On the back of these advancements the tech startup scene has thrived. Between 2007 and 2016 alone the number of tech startups increased by up to 47% . This rate has slowed in the last few years but still remains high, with the third quarter of 2020 seeing the incorporation of 3,641 tech startups, a 15.5% rise compared to the first quarter of 2020 . To complement the rise of new technologies, the ease of communication which has been fostered by the internet and smartphones has made the sharing of ideas and information easier than it ever has been. New ideas can now grow multinationally and benefit from a diversity of experience, culture and capabilities.
All of this has had a number of consequences for businesses which has left them in a uniquely precarious position.
Firstly, there are more technologies available than there ever have been. Many of them are increasingly complex and require specialised experience. The rise of these technologies has been dubbed Industry 4.0 and they are characterised by the exponential rise in their data volumes, computational power and connectivity. These technologies, which have been enabled by the miniaturisation of transistor technology, includes AI, machine learning, NLP and blockchain. The value of these technologies has seen them proliferate and catapulted them into the mainstream. Currently, 95%  of firms across all industries have adopted at least one of the Industry 4.0 technologies, with cloud computing, internet of things (IOT) and big data being the most popular.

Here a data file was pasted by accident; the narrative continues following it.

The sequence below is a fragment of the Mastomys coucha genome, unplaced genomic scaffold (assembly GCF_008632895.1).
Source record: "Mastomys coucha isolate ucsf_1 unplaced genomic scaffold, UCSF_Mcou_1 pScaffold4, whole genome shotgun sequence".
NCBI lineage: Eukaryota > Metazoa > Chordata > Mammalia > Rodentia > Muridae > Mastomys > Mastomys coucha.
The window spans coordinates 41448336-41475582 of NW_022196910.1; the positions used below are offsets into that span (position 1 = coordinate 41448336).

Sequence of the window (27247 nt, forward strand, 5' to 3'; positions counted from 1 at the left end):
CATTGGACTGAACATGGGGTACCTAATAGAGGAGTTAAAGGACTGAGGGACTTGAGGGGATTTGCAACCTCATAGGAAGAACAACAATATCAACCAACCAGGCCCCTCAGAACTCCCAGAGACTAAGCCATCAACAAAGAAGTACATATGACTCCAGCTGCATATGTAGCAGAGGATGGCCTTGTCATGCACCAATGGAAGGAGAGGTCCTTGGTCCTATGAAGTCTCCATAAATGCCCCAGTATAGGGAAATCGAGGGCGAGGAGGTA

For one organisation to have expertise in machine learning, natural language processing, geospatial imaging, blockchain and the myriad other established or emerging technologies is nigh on impossible. Far from just one technology in use, the average organisation runs over 800 applications. What’s more less than a third of these (29%) are currently integrated , with organisations finding it difficult to introduce new technologies or make changes to existing ones. Breadth and depth on this scale is so resource and expertise intensive that it is surely only achievable for the few biggest corporations in the world.
Secondly, this explosion of possibilities has in turn raised the expectations of consumers. 62% of consumers say it takes more for a company to impress them with new products/services than ever before . A massive 73% of customers now also say that one extraordinary experience raises their expectations of other companies . Products and services must be easy to access, price competitive, secure and fault free. Because we can do more, consumers want more. This is challenging enough on it’s own, but it’s now expected that 70% of these customer interactions will involve emerging technologies by 2022, up from only 15% in 2018 . With increasingly complex offerings leveraging multiple technologies it is becoming increasingly difficult for organisations to meet the creep of consumer expectations.
Troubling also is the fact that we might not be able to rely on the increasing computational power that has underpinned the progress of the last century for much longer. Moore’s law, it appears, is ending (at least in its traditional sense). Advances in computational technology as a result of denser integrated circuits are beginning to run up against some of the fundamental limits of physics. Today the most advanced circuits features can be laser printed to below 10 nanometers in width, approximately the length a fingernail grows in 10 seconds. As these features approach a hard limit of atom length , further advances become prohibitively expensive and performance gains diminish. The final must-read International Technology Roadmap for Semiconductors report (ITRS) predicted that transistors could reach their physical limits as early as this year .